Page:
Too little is being done to prevent occupational asthma and employers must
address the problem
Asthma could cost employers £3bn over the next decade because they are
refusing to substitute asthma-inducing products with safer ones, warns the TUC.
Employers are continuing to be forced to pay out billions of pounds in lost
staff days, lower productivity and high compensation payouts as a result, it
The study, published in its Risks Health and Safety bulletin, highlights the
NHS as one of the worst offenders, particularly over the continued use in some
hospitals of powdered latex gloves which have been blamed for causing
Nearly 1,000 safety reps were surveyed, who reported that only 8 per cent of
employers were substituting asthma-causing substances with safer alternatives.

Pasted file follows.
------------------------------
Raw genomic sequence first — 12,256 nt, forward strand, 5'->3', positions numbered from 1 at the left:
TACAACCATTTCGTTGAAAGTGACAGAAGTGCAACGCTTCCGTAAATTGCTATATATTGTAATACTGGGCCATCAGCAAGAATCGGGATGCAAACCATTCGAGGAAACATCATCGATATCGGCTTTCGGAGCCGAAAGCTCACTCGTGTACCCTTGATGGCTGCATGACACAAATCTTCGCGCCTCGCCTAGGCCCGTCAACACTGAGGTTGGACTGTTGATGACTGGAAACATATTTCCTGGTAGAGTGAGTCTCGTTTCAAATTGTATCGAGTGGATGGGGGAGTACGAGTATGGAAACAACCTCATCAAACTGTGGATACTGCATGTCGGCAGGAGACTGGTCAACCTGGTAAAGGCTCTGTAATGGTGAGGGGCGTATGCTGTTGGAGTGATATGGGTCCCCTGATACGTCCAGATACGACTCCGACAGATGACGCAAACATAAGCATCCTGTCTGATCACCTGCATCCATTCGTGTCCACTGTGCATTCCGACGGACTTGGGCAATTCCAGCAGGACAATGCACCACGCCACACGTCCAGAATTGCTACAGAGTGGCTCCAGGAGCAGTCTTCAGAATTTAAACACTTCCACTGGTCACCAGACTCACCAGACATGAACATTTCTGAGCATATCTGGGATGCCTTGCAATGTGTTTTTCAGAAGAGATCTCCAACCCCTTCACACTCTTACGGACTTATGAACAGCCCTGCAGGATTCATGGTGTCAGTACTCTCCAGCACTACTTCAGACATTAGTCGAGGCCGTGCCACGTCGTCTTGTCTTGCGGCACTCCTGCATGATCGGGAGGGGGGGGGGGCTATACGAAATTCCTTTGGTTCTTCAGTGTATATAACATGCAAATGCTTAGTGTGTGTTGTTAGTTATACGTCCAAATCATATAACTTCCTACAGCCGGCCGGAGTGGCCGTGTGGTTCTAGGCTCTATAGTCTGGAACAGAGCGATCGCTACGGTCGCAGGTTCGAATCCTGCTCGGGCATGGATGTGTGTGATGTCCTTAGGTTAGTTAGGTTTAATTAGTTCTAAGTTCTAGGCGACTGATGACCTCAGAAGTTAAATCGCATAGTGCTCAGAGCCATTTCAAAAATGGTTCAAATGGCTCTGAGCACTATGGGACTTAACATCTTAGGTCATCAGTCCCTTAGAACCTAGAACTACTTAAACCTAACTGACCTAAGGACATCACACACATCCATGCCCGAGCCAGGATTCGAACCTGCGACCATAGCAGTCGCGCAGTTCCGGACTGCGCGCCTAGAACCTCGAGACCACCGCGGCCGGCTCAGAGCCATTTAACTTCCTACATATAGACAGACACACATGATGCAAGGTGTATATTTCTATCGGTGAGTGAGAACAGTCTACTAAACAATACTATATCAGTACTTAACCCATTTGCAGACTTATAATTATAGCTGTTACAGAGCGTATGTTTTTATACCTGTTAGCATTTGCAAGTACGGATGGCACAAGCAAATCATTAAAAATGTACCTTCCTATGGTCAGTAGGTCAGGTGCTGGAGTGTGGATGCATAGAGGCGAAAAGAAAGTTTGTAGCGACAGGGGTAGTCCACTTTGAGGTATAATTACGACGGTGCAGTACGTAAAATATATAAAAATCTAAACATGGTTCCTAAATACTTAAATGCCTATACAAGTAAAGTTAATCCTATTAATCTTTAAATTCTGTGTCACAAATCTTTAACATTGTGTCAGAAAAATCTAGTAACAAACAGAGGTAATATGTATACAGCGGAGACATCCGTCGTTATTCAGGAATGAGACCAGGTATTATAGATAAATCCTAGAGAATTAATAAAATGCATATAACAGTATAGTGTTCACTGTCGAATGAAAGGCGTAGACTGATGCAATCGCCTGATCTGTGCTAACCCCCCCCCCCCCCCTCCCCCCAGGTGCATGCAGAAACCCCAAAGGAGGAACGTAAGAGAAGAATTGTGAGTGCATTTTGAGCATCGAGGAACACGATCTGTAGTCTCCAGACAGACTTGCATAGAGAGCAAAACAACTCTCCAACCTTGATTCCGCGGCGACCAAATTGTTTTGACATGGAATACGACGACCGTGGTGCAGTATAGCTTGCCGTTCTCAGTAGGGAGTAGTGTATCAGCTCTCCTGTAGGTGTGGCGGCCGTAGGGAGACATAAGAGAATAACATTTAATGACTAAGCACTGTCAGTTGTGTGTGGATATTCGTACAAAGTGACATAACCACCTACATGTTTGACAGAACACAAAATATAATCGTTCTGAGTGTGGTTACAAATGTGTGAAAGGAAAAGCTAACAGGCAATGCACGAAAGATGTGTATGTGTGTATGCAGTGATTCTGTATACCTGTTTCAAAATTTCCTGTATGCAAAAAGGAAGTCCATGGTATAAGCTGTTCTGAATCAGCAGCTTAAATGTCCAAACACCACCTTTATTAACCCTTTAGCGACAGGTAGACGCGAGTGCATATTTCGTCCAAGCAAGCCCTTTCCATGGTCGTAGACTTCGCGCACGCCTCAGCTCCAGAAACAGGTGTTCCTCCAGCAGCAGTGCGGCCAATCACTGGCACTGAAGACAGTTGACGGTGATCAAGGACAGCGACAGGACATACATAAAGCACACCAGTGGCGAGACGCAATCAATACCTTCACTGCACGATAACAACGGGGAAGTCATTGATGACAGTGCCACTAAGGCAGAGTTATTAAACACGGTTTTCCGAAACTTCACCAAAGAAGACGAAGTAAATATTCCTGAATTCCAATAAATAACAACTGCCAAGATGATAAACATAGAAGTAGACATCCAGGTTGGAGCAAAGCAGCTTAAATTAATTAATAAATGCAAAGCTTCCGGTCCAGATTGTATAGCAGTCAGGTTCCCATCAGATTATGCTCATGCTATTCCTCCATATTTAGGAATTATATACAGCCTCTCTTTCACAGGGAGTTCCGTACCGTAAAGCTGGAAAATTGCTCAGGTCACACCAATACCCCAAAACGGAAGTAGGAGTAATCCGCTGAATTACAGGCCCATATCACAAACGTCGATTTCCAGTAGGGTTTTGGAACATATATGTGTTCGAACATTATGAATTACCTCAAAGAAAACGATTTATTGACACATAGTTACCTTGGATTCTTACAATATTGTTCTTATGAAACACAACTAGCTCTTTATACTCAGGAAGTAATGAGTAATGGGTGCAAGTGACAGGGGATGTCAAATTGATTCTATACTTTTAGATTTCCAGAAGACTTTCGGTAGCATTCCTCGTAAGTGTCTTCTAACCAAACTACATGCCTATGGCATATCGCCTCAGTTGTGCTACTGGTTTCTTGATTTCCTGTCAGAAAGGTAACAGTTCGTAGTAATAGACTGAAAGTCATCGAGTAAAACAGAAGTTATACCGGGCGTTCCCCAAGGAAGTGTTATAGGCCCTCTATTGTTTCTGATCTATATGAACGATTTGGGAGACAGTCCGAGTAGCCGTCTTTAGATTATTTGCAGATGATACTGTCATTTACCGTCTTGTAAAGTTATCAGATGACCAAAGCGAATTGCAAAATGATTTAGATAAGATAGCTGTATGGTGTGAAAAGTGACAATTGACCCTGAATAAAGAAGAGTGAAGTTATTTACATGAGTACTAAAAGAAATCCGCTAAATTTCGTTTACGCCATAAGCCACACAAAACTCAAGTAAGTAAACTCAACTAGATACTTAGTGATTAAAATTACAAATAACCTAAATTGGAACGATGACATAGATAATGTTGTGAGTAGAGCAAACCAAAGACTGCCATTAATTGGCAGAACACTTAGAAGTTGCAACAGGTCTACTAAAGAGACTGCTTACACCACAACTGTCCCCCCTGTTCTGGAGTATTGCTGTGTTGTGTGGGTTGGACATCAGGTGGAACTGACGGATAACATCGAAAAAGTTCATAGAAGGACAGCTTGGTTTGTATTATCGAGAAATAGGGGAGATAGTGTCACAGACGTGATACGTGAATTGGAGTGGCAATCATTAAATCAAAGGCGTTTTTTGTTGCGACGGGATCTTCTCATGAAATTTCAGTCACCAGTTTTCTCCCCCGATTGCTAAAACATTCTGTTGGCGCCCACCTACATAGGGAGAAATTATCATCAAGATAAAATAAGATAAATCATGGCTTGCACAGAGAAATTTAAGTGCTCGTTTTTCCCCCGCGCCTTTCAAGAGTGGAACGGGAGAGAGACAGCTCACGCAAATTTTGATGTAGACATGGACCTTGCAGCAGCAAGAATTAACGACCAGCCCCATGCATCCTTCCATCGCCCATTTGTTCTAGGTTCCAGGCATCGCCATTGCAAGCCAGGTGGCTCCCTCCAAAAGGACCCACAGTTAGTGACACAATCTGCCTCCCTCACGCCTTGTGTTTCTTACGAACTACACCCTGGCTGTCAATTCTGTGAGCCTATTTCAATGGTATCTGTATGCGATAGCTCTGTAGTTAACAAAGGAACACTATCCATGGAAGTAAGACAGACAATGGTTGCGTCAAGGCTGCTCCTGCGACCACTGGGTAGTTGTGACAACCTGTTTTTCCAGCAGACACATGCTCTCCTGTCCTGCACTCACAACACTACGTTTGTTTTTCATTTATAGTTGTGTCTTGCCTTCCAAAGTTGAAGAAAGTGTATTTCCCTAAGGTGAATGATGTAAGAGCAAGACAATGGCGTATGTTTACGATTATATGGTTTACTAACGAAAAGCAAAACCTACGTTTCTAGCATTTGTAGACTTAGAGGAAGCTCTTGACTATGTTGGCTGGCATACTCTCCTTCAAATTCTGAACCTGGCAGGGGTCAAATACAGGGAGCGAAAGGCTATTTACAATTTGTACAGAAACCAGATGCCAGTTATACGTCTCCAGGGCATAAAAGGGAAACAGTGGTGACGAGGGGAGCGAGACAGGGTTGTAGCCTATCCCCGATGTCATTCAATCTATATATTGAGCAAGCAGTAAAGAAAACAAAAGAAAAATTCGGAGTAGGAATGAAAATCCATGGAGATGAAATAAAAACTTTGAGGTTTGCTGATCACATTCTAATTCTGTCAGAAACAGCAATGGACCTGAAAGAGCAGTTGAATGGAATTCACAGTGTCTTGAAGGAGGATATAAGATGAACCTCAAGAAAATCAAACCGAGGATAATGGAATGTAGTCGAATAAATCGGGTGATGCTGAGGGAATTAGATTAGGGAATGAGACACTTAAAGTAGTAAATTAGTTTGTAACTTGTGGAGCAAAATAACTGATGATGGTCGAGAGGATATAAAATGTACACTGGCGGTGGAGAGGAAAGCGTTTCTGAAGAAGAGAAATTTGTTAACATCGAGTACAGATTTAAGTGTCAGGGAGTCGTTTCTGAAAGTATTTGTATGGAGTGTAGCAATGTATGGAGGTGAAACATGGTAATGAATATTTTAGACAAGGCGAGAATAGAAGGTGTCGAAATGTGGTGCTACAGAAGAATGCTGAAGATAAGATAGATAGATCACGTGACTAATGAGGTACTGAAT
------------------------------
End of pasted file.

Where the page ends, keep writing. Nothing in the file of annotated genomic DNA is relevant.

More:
The most common preventive tool used was respiratory protective equipment,
which should be the last thing employers reach for when protecting their
workforce, said the TUC.
It estimated there were more than 150,000 people in the UK with occupational
asthma, with between 1,500 and 7,000 adults developing asthma because of their
work every year.
Workers were most commonly exposed to glues and resins, wood dust and latex.
Other common substances they were exposed to included isocyanates (widely used
as a bonding agent, in spray paints, for instance), solder/colophony, flour and
grain and the disinfectant glutaraldehyde.
TUC General Secretary John Monks said: "Too many employers seem to
think that asthma won’t cost them any money because the NHS will pay for
treatment – but the NHS itself is an employer that loses millions by not
controlling asthma at work, and they are currently part of the problem, not
part of the solution.
"Employers need to wake up and stop their workers suffering
needlessly," he said.